• Linkdin
Fashion Talk

Nida Mahmood

Founder
Label - Nida Mahmood

My language is colour and mode of expression, print

The Nida Mahmood brand emerged from the designer’s innate love for all things Indian. The eponymous label believes in creating a world in Indian colours. It has a strong design language drenched in Indian influences and finds inspiration in weaving stories from colloquial anecdotes about people and places. Speaking to Fibre2Fashion, designer Nida Mahmood talks about her label, collaborations, fashion trends and future plans.

Fibre2Fashion: What motivated you to launch your eponymous label?

Nida Mahmood:

I always knew I would do something creative in my life. Although I was studying to be a doctor, I figured out very early that I was not as excited by the idea of wearing a white lab coat and stethoscope as I was drawn to colour and form. After realising that I needed to have my own voice and make a difference, the best way forward was to create my own label.

My brand is not just a clothing label. It has relevance in the space of art, design, interiors, landscaping, film, and so much more. I have always been hungry to do everything that my creative mind can possibly do and that is why it was imperative for me to have the freedom of having my own brand.

As far back as I can remember, I have always wanted my epitaph to describe all the amazing creative choices I made in my life. This would only have been possible if I had the freedom to do everything that I wanted in my professional space. Although many years ago when I started my label, I had no idea how or if this was going to be possible. Nonetheless, the endeavour was to walk in the right direction and the path would clear on its own—which it did and still continues to this day.

 

F2F: How would you describe the vibe and spirit of your collections?

NM:

My work is vibrant and rejoices in the nuances of our innate ‘Indianness’ which makes us who we are. We are never preachy in our design approach but have a lively, fun-loving edgy take. At the same time, our design sensibility reflects a social message. We are bold and fearless. We believe in creating our path with evolved creative thinking.

F2F: What sets you apart from other brands in the fashion industry?

NM:

We are a holistic brand which does so much more than just fashion. While fashion is definitely our focus and forte, it does not stop us from expressing in other ways in our creative spaces.

I look at the Nida Mahmood brand as a ‘thinking’ brand which has the bandwidth to think beyond basic design. While we develop concepts, weave fabrics, create prints (which is our USP), and make garments, we also have the bandwidth to translate our work in other creative parallel universes.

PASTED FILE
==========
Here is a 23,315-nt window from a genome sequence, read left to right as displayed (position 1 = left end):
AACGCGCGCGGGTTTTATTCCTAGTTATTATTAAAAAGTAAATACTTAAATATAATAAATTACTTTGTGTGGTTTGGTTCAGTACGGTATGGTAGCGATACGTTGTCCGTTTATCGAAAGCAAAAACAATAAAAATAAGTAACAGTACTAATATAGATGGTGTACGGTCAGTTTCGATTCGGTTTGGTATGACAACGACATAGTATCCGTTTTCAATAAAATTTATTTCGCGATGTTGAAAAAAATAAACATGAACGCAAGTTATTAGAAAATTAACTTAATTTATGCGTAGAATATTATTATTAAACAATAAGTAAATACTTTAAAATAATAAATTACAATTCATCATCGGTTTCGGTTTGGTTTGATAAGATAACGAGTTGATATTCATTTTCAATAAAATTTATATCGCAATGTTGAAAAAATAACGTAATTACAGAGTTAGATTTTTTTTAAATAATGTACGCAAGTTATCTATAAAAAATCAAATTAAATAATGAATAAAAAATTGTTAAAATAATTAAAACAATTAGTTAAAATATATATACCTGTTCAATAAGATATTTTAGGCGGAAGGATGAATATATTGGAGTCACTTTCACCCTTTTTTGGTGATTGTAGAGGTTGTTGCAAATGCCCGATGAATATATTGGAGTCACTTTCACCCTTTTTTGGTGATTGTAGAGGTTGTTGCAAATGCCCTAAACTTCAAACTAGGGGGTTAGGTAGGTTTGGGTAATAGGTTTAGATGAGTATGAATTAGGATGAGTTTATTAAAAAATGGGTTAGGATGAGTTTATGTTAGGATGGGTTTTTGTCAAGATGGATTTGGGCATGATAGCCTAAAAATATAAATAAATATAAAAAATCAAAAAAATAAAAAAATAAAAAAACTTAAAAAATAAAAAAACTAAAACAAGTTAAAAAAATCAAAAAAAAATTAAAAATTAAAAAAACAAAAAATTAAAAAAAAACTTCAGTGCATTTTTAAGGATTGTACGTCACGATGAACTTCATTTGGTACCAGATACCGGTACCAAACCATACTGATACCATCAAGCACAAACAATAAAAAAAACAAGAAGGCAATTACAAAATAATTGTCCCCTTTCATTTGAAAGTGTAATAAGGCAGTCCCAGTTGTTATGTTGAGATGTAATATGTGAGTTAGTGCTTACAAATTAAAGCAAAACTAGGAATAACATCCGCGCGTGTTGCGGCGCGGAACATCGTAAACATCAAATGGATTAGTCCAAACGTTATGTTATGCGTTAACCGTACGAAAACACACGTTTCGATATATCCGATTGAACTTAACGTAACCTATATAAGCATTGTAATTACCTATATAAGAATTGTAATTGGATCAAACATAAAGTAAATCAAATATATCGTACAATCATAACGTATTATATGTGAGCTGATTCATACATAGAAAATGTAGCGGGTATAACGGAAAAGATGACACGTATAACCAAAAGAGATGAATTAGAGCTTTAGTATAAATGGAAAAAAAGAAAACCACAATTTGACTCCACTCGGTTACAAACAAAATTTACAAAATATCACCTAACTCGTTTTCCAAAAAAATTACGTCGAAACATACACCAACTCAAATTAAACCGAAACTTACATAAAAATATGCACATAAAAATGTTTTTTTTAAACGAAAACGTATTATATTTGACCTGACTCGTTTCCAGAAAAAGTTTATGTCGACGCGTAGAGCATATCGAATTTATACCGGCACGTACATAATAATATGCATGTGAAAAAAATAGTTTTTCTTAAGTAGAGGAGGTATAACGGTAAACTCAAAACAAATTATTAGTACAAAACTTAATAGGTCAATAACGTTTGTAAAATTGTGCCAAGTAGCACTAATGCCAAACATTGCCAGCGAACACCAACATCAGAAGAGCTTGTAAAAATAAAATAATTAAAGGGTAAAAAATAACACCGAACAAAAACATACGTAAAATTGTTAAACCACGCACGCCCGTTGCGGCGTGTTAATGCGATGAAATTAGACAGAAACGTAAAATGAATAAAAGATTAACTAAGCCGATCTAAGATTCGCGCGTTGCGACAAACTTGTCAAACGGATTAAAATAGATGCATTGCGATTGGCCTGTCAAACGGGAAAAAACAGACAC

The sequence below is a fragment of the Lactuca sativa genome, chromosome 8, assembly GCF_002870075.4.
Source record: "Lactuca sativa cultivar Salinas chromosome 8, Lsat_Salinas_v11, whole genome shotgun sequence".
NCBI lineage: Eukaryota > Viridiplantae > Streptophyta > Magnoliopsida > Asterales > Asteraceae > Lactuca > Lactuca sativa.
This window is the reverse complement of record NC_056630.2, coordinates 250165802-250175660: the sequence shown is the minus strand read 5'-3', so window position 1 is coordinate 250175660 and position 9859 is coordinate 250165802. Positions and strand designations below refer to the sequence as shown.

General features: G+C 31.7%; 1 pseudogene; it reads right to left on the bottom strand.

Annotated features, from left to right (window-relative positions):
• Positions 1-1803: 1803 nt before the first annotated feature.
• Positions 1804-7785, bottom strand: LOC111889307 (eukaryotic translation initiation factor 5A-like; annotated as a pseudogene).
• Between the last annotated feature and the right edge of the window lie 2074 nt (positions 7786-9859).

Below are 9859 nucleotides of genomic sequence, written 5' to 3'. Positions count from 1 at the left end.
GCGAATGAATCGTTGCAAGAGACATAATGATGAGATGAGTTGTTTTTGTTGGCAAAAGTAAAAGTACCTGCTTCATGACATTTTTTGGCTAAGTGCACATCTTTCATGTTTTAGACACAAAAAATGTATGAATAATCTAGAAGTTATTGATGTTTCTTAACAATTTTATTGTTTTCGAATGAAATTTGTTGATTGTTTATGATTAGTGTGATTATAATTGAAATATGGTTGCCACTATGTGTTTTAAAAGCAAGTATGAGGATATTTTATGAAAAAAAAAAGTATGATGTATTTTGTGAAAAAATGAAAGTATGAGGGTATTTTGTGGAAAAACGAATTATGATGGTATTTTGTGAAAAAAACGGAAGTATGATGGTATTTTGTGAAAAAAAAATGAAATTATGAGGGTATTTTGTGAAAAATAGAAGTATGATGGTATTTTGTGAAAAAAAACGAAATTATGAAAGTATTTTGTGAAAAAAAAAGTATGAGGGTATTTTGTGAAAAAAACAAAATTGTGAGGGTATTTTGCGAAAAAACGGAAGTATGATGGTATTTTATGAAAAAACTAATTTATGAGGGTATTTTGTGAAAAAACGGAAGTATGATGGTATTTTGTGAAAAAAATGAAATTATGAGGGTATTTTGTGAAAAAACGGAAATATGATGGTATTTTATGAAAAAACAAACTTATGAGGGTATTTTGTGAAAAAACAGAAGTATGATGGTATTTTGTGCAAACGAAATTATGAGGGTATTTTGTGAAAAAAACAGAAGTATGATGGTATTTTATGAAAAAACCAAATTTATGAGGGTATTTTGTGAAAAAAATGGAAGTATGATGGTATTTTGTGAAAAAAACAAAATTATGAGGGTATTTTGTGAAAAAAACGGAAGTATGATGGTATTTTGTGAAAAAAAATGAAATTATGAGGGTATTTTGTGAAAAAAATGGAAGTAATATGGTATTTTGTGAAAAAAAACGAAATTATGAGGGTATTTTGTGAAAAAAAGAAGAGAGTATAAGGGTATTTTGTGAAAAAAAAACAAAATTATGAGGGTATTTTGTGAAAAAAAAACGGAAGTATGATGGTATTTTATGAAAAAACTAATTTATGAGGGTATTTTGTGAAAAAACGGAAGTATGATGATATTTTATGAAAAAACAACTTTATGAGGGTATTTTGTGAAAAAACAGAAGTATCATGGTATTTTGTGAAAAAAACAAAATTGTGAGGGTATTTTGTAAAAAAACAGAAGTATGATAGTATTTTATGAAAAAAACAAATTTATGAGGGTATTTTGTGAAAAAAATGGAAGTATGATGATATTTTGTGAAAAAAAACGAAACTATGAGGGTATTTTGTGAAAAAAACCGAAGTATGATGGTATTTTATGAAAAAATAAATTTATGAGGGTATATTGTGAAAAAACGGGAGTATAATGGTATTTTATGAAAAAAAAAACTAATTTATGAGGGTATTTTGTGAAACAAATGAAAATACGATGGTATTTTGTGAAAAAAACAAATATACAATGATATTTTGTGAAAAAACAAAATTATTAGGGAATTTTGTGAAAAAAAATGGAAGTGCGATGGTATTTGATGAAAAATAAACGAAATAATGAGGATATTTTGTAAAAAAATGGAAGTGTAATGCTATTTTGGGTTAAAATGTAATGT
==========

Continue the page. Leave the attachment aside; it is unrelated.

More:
F2F: What inspires you to create such artistic and colourful prints?

NM:

I am inspired by everyday things which seem small and can be easily missed. These are the things that actually make us as people, but we do not realise how intrinsic they are because of their nature. I love the streets, nooks, and crannies of India. India is oozing with inspiration. The chai stalls, old cinema halls, small weekly bazaars, modern elements, fashionable cities like Delhi and Mumbai, smaller towns, urban cultural nuances, the amalgamation of languages—everything inspires me.

My language is colour and mode of expression, print. I love the way we, as a brand, translate our creative conversations in our unique language.

F2F: What are your thoughts on the luxury fashion landscape of India? How has it evolved over the years?

NM:

The luxury fashion market has expanded by leaps and bounds in the past decades. With the advent of social media, people have been exposed to so much that the audience has become aware and discerning about the quality and fit of garments.

Influenced by the influencer tribe, the Indian audience has become more aware of how to wear and style themselves and what kind of garments to invest in.
Obviously, this exposure has been very useful towards the evolution of the luxury landscape as well. One does not need to entirely depend on international travel to learn about new luxury trends. Fashion, as a whole, has become all-pervasive and a much bigger audience is investing in expensive clothing and the luxury segment.

Not just designer bags, but seasonal fashion offerings are being lapped up by the modern Indian today. With more opportunities and occasions to dress up for, outside of the wedding season, the luxury market has seen a boost.

F2F: Tell us about a few of your favourite projects and collaborations.

NM: